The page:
No Arguments now, Starship Troopers is a good film. Through a sheen of exaggerated violence and bad acting it manages to thoroughly ridicule America and its warmongering ways, and have a damn good time about it in the process. In many ways, it's a companion piece to Robocop, arguably Verhoeven's masterpiece.
But then again, who cares? This is a game, a first-person shooter at that, which means incisive social commentary is out and frenetic bloody violence is in. Whether you liked or disliked the film is by the wayside - it's just a convenient setting to hang a game on. Indeed, having played the latest preview build of Starship Troopers -including a previously unseen level called Stronghold - we can assure you that a much bigger factor in your enjoyment will be how much you liked Halo. For as much as Verhoeven's blockbuster provides the background and look for the game, the actual gameplay owes much more to the work of Bungie Studios.
In some ways this is no surprise. Both games deal with a group of space marines invading an alien-infested landscape. Both take place in large outdoor environments, interspersed with a few dark alien interiors. However, there's a lot more to it than that, and it starts from the first moment you step foot on Hesperus, the overrun mining planet on which the action takes place.
Dropping into a chaotic battle zone, your first task is to secure a supply compound, dodging alien artillery and beating off a handful of warrior bugs along the way. You play an elite soldier known as a marauder and, just like Master Chief, your arrival is met with a mixture of awe and respect from the troops. As in Halo, you fight alongside a number of friendly soldiers without actually commanding them, though your role as a badass means it's up to you to lead the way.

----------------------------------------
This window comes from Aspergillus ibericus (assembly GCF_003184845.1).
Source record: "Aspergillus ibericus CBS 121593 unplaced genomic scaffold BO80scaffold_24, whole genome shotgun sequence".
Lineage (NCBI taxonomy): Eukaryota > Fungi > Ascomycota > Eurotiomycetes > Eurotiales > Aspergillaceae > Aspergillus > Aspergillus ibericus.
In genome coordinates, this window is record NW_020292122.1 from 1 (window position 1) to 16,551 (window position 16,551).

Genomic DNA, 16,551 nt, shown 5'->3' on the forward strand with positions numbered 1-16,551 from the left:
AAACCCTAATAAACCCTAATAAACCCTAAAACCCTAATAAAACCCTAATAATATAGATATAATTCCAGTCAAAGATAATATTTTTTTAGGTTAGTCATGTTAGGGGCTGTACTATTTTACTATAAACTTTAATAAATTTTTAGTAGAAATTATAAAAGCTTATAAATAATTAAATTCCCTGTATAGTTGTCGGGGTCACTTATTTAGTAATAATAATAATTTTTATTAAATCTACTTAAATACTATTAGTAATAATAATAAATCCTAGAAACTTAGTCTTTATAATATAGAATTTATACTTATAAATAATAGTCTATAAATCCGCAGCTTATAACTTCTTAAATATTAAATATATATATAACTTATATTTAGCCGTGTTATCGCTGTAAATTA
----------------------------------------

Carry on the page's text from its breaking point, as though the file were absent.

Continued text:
Having taken the compound (coating the ground liberally with bug guts in the process), your next task is to pick up some power cells, located in a needlessly deep storage tunnel nearby, and bring them to the surface. By the time you get back, the next wave of bugs has arrived, and it's up to you to defend an engineer against an alien counterattack as he struggles to get some laser walls online. It's a frantic business, with the alien swarm getting thicker and less manageable with every second. Controlled fire and well-timed reloads pave the only road to survival.
Having seen off the verminous menace in the compound, we skip promptly to the all-new Stronghold level, which tasks you with raiding an abandoned fuel dump deep in bug country. Like the Outpost 29 level described in our last preview Stronghold depicts a desperate stand against hundreds, maybe thousands of alien attackers (we lost count).
When you arrive, it's all about to kick off. A handful of hoppers are buzzing around, threatening to impale unwary soldiers on their stingers. Soon after, a wave of roach-like limpet bugs appears, F rolling across the rocky tundra to clear any hidden landmines. It's at about this point that you're ordered into no man's land - apparently an engineer has overshot the landing zone and needs rescuing. Moments later, the horizon darkens with invertebrate bodies, all heading your way.
Once again, it's your job to escort the engineer as he runs around fixing stuff, meanwhile fighting off a never-ending horde of critters. There's a bit of running back and forth to defend the building on several fronts, and a lot of panicking in the face of a vastly superior force.
Six Legs Bad
Undoubtedly, there's something unique and appealing in all this. The massed battles against thousands of foes are the game's key strength - the mere sight of them rolling across the terrain towards you is enough to impress. But saying that, the Stronghold level also raises one or two red flags. For a start, we've only played three finished levels and already they're starting to feel quite samey. Devices such as defending NPCs and holding off waves of attackers have already been repeated, raising questions about the amount ef-variety built into the level design.
And as impressive and frantic as the massed battles are, they're not particularly skilful - you basically just spray indiscriminately at the moving wall of spines and legs coming towards you and toss the odd grenade.